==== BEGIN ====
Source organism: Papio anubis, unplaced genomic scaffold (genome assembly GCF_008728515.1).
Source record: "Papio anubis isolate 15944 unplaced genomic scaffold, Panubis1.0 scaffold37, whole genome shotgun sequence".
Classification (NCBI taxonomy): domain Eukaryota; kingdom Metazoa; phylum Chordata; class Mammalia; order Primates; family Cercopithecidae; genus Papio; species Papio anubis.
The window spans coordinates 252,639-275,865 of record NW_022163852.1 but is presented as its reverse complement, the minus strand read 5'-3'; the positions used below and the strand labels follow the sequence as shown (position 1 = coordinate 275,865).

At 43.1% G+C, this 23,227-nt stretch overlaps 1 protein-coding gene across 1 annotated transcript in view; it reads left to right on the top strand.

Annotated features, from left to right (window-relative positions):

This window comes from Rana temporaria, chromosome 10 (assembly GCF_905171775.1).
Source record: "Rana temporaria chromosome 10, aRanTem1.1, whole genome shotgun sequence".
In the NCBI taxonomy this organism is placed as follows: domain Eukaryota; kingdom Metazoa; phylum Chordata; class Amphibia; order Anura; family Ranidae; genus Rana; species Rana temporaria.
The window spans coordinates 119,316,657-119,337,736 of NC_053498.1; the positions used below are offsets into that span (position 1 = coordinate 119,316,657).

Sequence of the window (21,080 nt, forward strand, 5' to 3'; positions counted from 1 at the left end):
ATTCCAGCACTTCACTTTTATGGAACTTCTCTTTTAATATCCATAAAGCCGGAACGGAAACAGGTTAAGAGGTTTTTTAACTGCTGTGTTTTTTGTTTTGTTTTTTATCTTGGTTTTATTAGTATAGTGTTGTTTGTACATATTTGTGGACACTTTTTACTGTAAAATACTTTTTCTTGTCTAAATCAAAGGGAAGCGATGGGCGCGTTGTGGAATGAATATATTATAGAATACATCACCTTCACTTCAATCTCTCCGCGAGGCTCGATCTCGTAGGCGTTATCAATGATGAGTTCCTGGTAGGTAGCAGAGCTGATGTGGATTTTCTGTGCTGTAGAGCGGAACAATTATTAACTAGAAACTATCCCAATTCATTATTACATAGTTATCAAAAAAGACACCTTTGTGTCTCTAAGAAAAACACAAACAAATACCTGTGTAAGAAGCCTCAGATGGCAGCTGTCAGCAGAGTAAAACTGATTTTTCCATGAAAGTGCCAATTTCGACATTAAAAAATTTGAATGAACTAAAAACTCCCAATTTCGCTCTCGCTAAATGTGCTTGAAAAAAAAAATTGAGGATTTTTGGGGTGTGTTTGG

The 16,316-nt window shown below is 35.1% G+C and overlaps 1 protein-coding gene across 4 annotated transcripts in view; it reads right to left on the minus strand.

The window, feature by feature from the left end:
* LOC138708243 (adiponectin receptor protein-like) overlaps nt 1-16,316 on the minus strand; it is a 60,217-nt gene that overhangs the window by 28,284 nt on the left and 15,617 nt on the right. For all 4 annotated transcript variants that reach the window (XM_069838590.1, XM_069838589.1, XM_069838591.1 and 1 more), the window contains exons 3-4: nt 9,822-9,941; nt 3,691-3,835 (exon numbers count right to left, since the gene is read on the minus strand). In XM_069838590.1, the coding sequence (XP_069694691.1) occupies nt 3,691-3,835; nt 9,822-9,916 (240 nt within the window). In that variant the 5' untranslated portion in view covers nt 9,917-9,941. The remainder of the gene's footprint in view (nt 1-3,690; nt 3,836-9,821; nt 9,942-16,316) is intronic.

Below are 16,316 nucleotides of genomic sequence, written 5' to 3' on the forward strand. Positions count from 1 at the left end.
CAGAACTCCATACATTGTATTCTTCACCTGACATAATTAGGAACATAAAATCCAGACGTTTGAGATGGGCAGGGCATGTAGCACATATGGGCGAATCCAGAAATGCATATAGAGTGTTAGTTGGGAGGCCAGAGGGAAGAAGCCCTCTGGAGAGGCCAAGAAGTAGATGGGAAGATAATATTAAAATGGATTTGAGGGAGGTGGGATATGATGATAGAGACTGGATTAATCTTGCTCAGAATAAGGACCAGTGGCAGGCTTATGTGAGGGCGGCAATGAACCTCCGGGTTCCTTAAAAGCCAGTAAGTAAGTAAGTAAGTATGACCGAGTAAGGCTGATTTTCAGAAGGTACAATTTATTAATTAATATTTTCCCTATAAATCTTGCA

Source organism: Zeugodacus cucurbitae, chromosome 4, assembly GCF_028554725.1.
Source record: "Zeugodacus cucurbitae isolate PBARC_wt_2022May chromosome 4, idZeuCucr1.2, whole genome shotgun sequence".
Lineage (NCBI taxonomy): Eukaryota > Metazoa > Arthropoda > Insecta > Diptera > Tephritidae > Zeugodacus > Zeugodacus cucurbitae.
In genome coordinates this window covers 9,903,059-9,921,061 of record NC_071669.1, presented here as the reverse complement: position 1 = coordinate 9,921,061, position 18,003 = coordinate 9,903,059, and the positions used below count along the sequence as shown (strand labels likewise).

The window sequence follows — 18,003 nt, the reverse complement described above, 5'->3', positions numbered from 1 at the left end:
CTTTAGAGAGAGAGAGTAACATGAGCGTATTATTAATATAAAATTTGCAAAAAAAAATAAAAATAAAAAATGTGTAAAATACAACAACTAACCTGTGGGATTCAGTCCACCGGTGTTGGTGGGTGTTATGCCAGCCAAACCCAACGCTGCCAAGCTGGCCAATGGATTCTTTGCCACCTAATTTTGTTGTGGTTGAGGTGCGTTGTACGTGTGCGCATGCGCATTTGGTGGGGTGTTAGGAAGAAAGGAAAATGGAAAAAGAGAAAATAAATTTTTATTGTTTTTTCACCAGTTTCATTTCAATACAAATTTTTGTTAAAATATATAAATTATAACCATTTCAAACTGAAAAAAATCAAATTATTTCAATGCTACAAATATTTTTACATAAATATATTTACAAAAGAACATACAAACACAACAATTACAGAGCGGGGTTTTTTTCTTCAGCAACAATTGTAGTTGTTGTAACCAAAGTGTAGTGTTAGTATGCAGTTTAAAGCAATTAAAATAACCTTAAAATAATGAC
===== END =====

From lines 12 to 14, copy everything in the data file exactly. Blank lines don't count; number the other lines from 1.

ATTCCAGCACTTCACTTTTATGGAACTTCTCTTTTAATATCCATAAAGCCGGAACGGAAACAGGTTAAGAGGTTTTTTAACTGCTGTGTTTTTTGTTTTGTTTTTTATCTTGGTTTTATTAGTATAGTGTTGTTTGTACATATTTGTGGACACTTTTTACTGTAAAATACTTTTTCTTGTCTAAATCAAAGGGAAGCGATGGGCGCGTTGTGGAATGAATATATTATAGAATACATCACCTTCACTTCAATCTCTCCGCGAGGCTCGATCTCGTAGGCGTTATCAATGATGAGTTCCTGGTAGGTAGCAGAGCTGATGTGGATTTTCTGTGCTGTAGAGCGGAACAATTATTAACTAGAAACTATCCCAATTCATTATTACATAGTTATCAAAAAAGACACCTTTGTGTCTCTAAGAAAAACACAAACAAATACCTGTGTAAGAAGCCTCAGATGGCAGCTGTCAGCAGAGTAAAACTGATTTTTCCATGAAAGTGCCAATTTCGACATTAAAAAATTTGAATGAACTAAAAACTCCCAATTTCGCTCTCGCTAAATGTGCTTGAAAAAAAAAATTGAGGATTTTTGGGGTGTGTTTGG

The 16,316-nt window shown below is 35.1% G+C and overlaps 1 protein-coding gene across 4 annotated transcripts in view; it reads right to left on the minus strand.

The window, feature by feature from the left end: